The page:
Stoneware is the roughhewn cousin of porcelain. Like porcelain, it is fired at very high temperatures (1,200 to 1,400 degrees), literally melting the minerals (usually feldspar) within the clay to create a non-porous ceramic. This makes stoneware an excellent container for food storage, which is why so many 19th- and 20th-century stoneware pieces were made in the shapes of crocks, jugs, jars, and other household items. Stoneware also has terrific insulating properties, which means it keeps items cool, but can also handle the heat.
In the late 1700s, Wedgwood and other Staffordshire potteries popularized the ware. Because it is non-porous, stoneware could be used unglazed, but most English potteries glazed their pieces by adding salt to the kiln in which the stoneware was being fired. Upon being heated, the salt would vaporize, leaving a glossy layer of sodium silicate on the object.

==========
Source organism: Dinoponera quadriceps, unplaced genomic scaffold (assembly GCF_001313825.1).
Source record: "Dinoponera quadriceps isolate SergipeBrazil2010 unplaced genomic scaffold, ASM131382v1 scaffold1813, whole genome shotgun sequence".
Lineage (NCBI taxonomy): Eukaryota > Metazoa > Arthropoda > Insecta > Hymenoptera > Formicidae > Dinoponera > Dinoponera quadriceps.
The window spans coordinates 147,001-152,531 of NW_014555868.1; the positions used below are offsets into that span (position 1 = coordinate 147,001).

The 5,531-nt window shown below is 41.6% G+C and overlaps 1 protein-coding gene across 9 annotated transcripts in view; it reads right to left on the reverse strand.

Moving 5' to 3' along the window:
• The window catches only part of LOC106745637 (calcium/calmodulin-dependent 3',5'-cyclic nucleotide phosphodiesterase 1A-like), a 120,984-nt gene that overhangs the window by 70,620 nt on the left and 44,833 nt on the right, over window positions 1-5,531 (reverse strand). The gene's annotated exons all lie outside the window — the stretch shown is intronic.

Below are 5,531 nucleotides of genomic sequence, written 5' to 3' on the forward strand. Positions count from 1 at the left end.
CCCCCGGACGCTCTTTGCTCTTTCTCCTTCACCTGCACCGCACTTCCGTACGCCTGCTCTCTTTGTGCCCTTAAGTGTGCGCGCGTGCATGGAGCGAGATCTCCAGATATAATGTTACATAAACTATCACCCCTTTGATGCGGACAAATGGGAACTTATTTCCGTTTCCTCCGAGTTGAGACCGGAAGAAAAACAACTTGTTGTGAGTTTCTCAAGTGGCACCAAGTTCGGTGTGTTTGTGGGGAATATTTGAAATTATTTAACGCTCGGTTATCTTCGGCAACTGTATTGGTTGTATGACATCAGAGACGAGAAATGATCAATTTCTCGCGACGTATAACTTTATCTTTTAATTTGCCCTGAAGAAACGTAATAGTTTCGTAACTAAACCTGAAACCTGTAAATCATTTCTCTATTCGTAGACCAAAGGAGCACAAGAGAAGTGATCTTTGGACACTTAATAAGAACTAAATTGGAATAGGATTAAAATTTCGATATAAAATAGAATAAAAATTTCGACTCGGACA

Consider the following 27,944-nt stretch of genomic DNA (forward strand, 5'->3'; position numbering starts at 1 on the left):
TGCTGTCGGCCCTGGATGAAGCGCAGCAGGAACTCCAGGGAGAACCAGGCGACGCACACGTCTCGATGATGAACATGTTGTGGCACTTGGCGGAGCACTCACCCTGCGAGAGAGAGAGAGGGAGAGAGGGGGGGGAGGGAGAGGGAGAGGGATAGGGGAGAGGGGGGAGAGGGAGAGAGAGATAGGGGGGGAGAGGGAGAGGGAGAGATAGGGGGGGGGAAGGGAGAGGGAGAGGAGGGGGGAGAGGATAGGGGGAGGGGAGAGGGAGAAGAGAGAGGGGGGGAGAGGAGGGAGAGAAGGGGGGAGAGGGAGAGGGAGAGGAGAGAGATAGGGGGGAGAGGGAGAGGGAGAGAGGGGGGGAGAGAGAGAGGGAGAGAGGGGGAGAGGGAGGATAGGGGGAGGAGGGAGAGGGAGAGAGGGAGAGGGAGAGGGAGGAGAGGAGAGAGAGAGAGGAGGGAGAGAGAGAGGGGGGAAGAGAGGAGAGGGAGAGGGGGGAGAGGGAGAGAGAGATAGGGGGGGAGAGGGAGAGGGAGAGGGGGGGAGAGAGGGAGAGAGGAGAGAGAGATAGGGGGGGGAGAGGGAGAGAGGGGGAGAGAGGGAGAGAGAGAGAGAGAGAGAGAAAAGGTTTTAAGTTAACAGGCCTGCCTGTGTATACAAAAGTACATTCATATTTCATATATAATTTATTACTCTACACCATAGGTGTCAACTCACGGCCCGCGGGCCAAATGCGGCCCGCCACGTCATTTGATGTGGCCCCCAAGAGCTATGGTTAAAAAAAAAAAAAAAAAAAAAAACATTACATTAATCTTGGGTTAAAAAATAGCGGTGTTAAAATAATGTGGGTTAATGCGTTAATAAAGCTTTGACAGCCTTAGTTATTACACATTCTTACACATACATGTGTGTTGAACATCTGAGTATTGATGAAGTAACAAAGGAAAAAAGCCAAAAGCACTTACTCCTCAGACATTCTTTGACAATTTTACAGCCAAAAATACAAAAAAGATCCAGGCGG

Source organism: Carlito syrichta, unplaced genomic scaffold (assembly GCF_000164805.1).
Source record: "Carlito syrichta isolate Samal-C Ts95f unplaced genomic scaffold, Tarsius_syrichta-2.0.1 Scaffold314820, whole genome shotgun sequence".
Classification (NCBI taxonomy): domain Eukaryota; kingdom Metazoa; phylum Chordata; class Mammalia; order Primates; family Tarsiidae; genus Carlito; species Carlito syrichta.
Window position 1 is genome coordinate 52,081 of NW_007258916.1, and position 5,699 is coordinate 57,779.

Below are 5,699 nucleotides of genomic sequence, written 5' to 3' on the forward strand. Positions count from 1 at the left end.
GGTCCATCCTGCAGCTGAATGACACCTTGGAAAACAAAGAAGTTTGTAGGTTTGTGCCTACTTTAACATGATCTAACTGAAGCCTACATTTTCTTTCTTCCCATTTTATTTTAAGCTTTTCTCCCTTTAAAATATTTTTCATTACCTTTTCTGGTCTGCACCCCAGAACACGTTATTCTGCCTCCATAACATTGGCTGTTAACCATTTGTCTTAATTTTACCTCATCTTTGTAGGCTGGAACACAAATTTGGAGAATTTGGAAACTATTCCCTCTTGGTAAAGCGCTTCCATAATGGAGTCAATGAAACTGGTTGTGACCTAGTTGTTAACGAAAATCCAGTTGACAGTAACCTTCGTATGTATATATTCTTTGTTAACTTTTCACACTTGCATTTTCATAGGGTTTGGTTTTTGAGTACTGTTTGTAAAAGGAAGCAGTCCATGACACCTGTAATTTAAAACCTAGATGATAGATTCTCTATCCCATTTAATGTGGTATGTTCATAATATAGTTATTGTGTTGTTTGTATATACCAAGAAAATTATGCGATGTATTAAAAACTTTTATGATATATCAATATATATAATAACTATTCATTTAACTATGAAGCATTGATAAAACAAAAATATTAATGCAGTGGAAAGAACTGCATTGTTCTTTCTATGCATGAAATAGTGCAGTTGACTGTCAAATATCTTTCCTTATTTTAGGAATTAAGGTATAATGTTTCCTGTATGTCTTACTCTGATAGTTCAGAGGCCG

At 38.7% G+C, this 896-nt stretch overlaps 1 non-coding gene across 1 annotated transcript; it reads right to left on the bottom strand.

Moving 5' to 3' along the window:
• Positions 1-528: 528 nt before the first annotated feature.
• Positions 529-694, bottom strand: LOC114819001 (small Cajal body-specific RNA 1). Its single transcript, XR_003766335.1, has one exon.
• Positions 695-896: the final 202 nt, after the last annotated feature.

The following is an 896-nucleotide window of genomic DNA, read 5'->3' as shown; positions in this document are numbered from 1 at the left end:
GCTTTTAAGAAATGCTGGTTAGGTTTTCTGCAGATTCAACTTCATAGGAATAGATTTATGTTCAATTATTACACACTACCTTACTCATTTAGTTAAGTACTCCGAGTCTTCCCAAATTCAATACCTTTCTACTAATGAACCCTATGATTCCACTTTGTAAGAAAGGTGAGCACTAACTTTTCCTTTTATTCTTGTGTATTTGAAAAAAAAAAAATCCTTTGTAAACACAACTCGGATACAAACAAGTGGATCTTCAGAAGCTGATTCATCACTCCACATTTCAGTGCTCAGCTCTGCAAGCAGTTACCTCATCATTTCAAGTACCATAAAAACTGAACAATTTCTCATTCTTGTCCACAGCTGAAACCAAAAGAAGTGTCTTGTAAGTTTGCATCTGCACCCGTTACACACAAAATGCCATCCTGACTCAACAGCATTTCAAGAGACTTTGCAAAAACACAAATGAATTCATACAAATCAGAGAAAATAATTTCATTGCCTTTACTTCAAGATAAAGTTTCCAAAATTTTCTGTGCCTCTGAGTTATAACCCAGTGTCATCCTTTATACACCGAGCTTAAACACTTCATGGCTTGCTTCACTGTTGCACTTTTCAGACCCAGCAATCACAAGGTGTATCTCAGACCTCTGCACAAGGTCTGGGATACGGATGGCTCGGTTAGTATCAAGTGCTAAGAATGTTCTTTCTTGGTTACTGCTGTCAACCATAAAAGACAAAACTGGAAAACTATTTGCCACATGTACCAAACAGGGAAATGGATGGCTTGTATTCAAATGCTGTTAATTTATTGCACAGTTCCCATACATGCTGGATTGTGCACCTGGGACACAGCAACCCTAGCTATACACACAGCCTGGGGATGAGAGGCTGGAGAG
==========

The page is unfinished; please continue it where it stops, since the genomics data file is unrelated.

Just after the Revolutionary War, American potters practiced roughly the same techniques. A rich vein of feldspathic clay ran through Staten Island and New Jersey, so New York and its neighbor became centers for stoneware. Famous 19th-century potter families included Morgan of New Jersey and Crolius and Remmey of New York. Farther afield there were the Nortons of Vermont and Hamiltons of Pennsylvania. All produced egg-shaped jugs, barrel-shaped water coolers, and cylindrical butter churns.
Since salt glazing was not a perfect science, potters in northern New York devised a brown liquid known as Albany slip to seal the interiors of their pieces. Sometimes the slip was also poured over the outside of items to give them a darker hue and enable potters to scratch designs and legends onto their surfaces. Toward the end of the 19th century, spongeware glazing treatments were also found on stoneware.